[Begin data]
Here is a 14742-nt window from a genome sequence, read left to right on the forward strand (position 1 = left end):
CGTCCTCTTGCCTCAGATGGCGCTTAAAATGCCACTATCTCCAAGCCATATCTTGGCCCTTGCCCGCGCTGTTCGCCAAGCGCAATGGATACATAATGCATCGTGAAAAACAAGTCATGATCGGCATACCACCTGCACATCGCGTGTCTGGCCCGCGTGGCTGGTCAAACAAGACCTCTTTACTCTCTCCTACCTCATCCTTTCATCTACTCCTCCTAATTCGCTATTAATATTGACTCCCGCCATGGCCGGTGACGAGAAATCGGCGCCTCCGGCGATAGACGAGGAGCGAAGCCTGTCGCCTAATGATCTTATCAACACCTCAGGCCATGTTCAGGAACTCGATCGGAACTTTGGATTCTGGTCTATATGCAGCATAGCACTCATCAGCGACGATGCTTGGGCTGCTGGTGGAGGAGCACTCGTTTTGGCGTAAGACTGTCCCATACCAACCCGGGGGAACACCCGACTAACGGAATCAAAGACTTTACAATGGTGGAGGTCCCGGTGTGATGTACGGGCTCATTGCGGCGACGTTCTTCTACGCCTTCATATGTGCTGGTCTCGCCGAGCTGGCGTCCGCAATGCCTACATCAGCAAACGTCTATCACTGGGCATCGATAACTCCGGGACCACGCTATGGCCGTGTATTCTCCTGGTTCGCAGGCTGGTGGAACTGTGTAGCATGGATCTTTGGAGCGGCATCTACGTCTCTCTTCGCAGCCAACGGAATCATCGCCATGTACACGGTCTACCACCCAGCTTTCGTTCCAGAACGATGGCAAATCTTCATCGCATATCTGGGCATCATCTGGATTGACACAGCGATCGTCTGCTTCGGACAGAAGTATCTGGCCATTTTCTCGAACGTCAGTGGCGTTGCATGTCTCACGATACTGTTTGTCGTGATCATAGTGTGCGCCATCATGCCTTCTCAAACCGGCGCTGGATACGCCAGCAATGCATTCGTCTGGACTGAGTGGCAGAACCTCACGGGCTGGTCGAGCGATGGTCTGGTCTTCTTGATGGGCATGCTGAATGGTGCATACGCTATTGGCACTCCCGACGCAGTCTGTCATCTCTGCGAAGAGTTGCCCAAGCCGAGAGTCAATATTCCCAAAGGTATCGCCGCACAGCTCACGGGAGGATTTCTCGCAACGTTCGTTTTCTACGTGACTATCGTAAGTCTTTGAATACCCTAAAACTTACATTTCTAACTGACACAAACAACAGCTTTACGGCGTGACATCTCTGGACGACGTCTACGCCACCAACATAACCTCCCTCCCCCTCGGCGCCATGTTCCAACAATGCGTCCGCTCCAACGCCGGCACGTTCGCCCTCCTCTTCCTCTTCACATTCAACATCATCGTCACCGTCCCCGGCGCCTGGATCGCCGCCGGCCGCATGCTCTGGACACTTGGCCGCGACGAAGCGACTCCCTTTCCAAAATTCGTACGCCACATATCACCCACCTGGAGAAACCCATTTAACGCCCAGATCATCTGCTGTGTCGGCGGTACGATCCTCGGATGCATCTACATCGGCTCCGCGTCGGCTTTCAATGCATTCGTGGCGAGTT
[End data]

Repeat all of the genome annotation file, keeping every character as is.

Here is a 14742-nt window from a genome sequence, read left to right on the forward strand (position 1 = left end):
CGTCCTCTTGCCTCAGATGGCGCTTAAAATGCCACTATCTCCAAGCCATATCTTGGCCCTTGCCCGCGCTGTTCGCCAAGCGCAATGGATACATAATGCATCGTGAAAAACAAGTCATGATCGGCATACCACCTGCACATCGCGTGTCTGGCCCGCGTGGCTGGTCAAACAAGACCTCTTTACTCTCTCCTACCTCATCCTTTCATCTACTCCTCCTAATTCGCTATTAATATTGACTCCCGCCATGGCCGGTGACGAGAAATCGGCGCCTCCGGCGATAGACGAGGAGCGAAGCCTGTCGCCTAATGATCTTATCAACACCTCAGGCCATGTTCAGGAACTCGATCGGAACTTTGGATTCTGGTCTATATGCAGCATAGCACTCATCAGCGACGATGCTTGGGCTGCTGGTGGAGGAGCACTCGTTTTGGCGTAAGACTGTCCCATACCAACCCGGGGGAACACCCGACTAACGGAATCAAAGACTTTACAATGGTGGAGGTCCCGGTGTGATGTACGGGCTCATTGCGGCGACGTTCTTCTACGCCTTCATATGTGCTGGTCTCGCCGAGCTGGCGTCCGCAATGCCTACATCAGCAAACGTCTATCACTGGGCATCGATAACTCCGGGACCACGCTATGGCCGTGTATTCTCCTGGTTCGCAGGCTGGTGGAACTGTGTAGCATGGATCTTTGGAGCGGCATCTACGTCTCTCTTCGCAGCCAACGGAATCATCGCCATGTACACGGTCTACCACCCAGCTTTCGTTCCAGAACGATGGCAAATCTTCATCGCATATCTGGGCATCATCTGGATTGACACAGCGATCGTCTGCTTCGGACAGAAGTATCTGGCCATTTTCTCGAACGTCAGTGGCGTTGCATGTCTCACGATACTGTTTGTCGTGATCATAGTGTGCGCCATCATGCCTTCTCAAACCGGCGCTGGATACGCCAGCAATGCATTCGTCTGGACTGAGTGGCAGAACCTCACGGGCTGGTCGAGCGATGGTCTGGTCTTCTTGATGGGCATGCTGAATGGTGCATACGCTATTGGCACTCCCGACGCAGTCTGTCATCTCTGCGAAGAGTTGCCCAAGCCGAGAGTCAATATTCCCAAAGGTATCGCCGCACAGCTCACGGGAGGATTTCTCGCAACGTTCGTTTTCTACGTGACTATCGTAAGTCTTTGAATACCCTAAAACTTACATTTCTAACTGACACAAACAACAGCTTTACGGCGTGACATCTCTGGACGACGTCTACGCCACCAACATAACCTCCCTCCCCCTCGGCGCCATGTTCCAACAATGCGTCCGCTCCAACGCCGGCACGTTCGCCCTCCTCTTCCTCTTCACATTCAACATCATCGTCACCGTCCCCGGCGCCTGGATCGCCGCCGGCCGCATGCTCTGGACACTTGGCCGCGACGAAGCGACTCCCTTTCCAAAATTCGTACGCCACATATCACCCACCTGGAGAAACCCATTTAACGCCCAGATCATCTGCTGTGTCGGCGGTACGATCCTCGGATGCATCTACATCGGCTCCGCGTCGGCTTTCAATGCATTCGTGGCGAGTT